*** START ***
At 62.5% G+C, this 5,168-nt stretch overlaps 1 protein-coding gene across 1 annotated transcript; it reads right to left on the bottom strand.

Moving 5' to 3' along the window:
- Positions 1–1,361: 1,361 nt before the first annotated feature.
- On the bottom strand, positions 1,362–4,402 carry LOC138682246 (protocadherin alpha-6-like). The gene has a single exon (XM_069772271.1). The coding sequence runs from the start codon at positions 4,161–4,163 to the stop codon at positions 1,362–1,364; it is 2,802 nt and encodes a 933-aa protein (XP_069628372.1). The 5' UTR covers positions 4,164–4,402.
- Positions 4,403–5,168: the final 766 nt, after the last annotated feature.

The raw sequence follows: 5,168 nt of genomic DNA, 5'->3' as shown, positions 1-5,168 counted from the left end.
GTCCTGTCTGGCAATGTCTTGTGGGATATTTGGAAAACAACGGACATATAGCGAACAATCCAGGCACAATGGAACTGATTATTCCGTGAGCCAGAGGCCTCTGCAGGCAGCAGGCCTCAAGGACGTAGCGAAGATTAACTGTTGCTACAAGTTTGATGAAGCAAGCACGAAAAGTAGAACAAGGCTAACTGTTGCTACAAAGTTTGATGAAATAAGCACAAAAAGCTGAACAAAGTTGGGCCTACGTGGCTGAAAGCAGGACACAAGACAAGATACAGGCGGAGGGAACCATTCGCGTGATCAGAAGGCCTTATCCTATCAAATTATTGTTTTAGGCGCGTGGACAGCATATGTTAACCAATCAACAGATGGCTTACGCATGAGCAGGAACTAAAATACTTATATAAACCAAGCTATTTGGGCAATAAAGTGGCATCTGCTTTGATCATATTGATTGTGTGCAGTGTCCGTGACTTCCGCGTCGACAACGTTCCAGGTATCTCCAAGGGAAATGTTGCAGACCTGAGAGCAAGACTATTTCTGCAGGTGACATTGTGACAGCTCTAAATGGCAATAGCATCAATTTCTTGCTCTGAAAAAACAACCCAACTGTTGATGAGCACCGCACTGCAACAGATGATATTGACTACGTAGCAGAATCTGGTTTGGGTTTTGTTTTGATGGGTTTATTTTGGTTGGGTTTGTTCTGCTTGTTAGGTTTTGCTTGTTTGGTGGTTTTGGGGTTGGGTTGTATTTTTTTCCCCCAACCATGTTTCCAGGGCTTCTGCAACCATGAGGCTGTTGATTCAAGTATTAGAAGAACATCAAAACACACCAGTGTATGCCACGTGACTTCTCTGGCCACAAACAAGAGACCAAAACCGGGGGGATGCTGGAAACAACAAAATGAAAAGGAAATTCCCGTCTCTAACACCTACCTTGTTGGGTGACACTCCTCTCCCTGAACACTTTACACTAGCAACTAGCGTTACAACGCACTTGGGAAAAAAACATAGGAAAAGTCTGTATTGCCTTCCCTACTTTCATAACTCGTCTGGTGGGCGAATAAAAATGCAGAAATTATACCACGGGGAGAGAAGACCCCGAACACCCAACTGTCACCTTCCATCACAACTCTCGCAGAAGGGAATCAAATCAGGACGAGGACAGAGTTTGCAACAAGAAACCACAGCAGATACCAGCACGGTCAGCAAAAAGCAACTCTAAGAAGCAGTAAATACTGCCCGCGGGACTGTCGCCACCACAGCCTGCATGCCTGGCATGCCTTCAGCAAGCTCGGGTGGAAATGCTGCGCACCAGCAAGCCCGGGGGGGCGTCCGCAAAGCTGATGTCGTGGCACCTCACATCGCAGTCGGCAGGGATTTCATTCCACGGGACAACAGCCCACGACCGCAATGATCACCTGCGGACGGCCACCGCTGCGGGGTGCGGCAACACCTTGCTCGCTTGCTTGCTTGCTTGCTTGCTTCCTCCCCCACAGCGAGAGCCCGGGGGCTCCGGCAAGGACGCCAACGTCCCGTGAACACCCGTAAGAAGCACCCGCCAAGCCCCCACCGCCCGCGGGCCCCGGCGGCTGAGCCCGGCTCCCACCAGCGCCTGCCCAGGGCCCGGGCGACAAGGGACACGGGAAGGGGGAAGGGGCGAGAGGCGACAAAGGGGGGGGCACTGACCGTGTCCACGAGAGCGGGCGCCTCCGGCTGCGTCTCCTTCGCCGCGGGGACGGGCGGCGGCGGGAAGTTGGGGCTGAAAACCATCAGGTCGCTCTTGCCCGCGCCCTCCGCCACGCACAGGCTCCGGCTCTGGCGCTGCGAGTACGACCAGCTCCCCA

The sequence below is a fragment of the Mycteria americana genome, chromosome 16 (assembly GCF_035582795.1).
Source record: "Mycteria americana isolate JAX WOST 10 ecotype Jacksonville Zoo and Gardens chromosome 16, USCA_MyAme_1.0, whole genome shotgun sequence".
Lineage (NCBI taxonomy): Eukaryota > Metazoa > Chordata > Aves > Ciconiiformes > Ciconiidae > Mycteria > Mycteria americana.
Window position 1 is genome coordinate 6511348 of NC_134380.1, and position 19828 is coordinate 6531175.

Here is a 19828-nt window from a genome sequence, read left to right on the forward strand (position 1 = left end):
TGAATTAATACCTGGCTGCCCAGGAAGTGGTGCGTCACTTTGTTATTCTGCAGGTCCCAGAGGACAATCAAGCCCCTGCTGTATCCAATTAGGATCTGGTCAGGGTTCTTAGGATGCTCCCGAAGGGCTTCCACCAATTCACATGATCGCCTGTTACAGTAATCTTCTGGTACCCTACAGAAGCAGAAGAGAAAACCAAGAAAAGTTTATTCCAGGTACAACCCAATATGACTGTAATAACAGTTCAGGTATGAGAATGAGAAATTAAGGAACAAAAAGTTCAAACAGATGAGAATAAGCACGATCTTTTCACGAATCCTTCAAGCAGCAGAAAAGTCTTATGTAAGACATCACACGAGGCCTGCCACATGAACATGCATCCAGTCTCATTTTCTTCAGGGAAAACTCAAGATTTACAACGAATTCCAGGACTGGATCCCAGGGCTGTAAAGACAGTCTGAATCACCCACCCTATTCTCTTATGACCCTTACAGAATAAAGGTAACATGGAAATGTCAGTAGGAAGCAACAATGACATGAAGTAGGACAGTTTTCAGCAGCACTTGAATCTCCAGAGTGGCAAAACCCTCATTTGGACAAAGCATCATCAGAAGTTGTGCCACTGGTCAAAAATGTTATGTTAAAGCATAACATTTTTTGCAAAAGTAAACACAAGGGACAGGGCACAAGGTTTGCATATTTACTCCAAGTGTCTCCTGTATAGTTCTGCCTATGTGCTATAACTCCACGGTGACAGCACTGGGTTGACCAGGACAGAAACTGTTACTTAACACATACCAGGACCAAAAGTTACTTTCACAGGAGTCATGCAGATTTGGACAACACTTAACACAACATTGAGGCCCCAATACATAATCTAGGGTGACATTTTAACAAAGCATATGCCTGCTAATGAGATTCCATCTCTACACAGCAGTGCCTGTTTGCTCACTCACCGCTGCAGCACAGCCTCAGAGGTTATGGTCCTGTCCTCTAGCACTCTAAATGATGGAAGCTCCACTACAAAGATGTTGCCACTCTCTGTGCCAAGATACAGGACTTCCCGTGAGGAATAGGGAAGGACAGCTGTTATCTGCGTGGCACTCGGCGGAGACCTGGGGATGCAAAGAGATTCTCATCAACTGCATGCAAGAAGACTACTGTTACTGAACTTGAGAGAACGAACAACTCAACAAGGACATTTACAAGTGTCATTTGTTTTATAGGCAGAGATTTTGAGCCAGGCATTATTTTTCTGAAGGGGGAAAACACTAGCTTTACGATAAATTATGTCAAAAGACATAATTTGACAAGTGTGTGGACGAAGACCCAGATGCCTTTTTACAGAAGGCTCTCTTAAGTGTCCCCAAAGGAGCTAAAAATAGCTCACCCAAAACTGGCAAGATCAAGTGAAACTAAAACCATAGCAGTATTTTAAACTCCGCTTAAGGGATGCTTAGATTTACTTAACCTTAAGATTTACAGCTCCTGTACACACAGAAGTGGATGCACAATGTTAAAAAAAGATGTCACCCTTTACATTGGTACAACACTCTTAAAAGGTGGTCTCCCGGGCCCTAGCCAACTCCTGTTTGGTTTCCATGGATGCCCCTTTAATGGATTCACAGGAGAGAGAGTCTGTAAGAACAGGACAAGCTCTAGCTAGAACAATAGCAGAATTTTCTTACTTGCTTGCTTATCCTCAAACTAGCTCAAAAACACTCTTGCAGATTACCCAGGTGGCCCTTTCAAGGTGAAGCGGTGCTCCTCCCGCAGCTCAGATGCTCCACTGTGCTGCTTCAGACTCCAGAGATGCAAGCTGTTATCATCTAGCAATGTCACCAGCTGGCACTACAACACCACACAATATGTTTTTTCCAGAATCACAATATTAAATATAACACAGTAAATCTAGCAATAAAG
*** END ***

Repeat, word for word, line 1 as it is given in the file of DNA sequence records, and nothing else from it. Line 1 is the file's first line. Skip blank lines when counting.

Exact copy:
At 62.5% G+C, this 5,168-nt stretch overlaps 1 protein-coding gene across 1 annotated transcript; it reads right to left on the bottom strand.